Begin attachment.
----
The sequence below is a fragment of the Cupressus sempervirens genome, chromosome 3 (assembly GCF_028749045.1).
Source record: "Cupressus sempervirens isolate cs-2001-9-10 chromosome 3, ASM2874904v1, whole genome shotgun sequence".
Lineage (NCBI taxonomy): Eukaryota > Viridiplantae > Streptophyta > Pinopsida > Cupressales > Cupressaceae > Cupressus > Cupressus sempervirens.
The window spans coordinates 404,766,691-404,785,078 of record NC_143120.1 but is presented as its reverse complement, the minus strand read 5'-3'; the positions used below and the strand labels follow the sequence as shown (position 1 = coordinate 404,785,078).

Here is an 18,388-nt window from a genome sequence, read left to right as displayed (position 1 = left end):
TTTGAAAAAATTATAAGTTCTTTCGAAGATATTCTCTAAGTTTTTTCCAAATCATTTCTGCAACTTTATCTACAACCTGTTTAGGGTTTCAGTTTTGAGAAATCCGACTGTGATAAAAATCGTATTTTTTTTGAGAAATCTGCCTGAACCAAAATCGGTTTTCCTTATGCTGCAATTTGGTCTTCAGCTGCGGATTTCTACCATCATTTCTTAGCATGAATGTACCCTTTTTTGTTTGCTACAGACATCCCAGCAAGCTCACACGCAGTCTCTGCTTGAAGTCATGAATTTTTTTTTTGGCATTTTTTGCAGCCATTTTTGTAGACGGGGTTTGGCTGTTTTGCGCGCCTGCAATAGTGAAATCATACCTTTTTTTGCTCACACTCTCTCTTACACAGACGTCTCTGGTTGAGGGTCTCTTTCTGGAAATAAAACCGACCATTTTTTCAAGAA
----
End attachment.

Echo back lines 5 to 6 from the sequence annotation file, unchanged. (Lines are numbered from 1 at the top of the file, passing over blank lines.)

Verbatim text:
Here is an 18,388-nt window from a genome sequence, read left to right as displayed (position 1 = left end):
TTTGAAAAAATTATAAGTTCTTTCGAAGATATTCTCTAAGTTTTTTCCAAATCATTTCTGCAACTTTATCTACAACCTGTTTAGGGTTTCAGTTTTGAGAAATCCGACTGTGATAAAAATCGTATTTTTTTTGAGAAATCTGCCTGAACCAAAATCGGTTTTCCTTATGCTGCAATTTGGTCTTCAGCTGCGGATTTCTACCATCATTTCTTAGCATGAATGTACCCTTTTTTGTTTGCTACAGACATCCCAGCAAGCTCACACGCAGTCTCTGCTTGAAGTCATGAATTTTTTTTTTGGCATTTTTTGCAGCCATTTTTGTAGACGGGGTTTGGCTGTTTTGCGCGCCTGCAATAGTGAAATCATACCTTTTTTTGCTCACACTCTCTCTTACACAGACGTCTCTGGTTGAGGGTCTCTTTCTGGAAATAAAACCGACCATTTTTTCAAGAA